This is the second appeal. On the former appeal the supreme court directly decided the question raised by the first ground of appeal here presented. It was held that the bond in question "derives force from its provisions and not from the statute," and that it "may be enforced." No such other or different attack is now made upon the sufficiency of the bond as to bring the case within the rule declared in Anderson v. Hancock, 64 Cal. 455, [2 P. 31], and similar cases. The determination of the character and validity of the bond was the decision by the supreme court of a question of law, as distinguished from an inference or finding of fact made by that court. ( Wallace v. Sisson, 114 Cal. 45, [45 P. 1000].) The validity or enforceability of the bond did not then, and does not now, depend upon the determination of any issue of fact. The ruling on the former appeal was predicated on the admitted truthfulness of the allegation in the original complaint that the bond was "given in pursuance of section 1203" The question arises now upon the undisputed finding of the court to the same effect. The finding "That said bond was given by defendants, Gillard and Leary, in pursuance of the provisions of section 1203 of the Code of Civil Procedure," responds to and covers all the issues raised by appellants' answer to the amended complaint as to the validity of the bond. Appellants contend that an issue of fact was presented by the pleadings upon the second trial as to whether or not the bond was voluntarily given. The answer to the amended complaint does not allege that the bond was not voluntarily given, and the record fails to show that any such issue of fact was before the trial court.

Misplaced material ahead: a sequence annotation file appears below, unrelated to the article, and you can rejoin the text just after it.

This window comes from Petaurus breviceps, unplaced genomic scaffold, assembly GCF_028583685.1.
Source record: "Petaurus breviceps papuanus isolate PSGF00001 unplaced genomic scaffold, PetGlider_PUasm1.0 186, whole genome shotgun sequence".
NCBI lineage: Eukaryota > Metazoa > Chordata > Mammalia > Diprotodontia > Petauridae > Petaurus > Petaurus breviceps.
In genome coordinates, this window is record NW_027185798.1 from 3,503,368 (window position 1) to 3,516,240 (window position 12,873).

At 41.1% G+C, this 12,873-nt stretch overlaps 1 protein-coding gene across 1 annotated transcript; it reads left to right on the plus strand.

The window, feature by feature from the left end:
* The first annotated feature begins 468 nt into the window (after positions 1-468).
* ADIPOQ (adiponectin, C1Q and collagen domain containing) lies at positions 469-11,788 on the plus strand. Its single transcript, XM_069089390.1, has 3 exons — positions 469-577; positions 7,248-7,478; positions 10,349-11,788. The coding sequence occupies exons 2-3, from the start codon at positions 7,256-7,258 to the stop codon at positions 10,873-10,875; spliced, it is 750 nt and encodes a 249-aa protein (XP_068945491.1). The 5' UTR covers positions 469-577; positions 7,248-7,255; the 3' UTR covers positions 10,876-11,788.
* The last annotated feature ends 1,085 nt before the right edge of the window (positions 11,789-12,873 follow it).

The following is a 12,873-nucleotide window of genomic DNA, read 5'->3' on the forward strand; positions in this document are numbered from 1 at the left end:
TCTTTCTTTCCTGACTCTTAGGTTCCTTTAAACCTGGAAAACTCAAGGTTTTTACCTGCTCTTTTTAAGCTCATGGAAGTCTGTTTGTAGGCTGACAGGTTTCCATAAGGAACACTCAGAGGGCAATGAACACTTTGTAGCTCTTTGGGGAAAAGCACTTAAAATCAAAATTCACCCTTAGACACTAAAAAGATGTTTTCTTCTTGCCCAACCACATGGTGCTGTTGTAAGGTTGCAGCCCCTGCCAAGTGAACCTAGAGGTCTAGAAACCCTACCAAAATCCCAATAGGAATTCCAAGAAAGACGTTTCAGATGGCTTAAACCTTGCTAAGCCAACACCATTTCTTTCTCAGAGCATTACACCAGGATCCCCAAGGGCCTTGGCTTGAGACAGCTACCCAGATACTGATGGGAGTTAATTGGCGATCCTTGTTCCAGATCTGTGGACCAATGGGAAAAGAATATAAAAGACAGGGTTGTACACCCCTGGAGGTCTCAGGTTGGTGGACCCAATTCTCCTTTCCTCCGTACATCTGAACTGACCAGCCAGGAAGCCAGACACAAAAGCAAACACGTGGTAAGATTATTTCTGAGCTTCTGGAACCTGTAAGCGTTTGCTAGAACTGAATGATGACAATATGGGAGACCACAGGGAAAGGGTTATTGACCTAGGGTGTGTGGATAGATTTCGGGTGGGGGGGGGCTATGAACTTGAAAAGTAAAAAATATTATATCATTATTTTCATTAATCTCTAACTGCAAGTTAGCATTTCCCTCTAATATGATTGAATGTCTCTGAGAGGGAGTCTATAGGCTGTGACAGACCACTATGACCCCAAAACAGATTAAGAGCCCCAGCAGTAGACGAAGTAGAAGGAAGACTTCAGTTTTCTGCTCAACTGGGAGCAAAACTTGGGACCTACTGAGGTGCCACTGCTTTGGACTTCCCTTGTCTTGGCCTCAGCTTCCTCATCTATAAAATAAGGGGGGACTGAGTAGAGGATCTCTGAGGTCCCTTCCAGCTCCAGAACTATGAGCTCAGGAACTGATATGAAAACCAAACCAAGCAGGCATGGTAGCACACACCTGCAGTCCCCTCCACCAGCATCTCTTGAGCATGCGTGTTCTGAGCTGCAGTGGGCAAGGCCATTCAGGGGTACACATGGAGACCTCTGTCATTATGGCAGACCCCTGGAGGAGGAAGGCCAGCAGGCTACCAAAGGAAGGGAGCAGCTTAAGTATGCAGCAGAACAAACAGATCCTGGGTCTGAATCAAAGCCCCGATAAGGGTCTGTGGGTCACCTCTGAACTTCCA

The objections to the sufficiency of the complaint in the respect here under consideration, made on the first appeal, were: (1) Section 1203 is unconstitutional; (2) the act being void, the bond made pursuant to it is void; and (3) "The bond being a statutory bond, the right to sue on it comes alone from the statute, and that the complaint must set forth the facts on which the statutory right of action depends, which it is claimed the complaint fails to do." ( People's Lumber Co. v. Gillard, 136 Cal. 57, [ 68 P. 576].) The supreme court says, in effect, passing over the objection as presented by the first two grounds, and admitting that the bond is, in form, a statutory bond, the right to sue on it does not come alone from the statute. It was voluntarily made, and may be enforced as a common-law bond.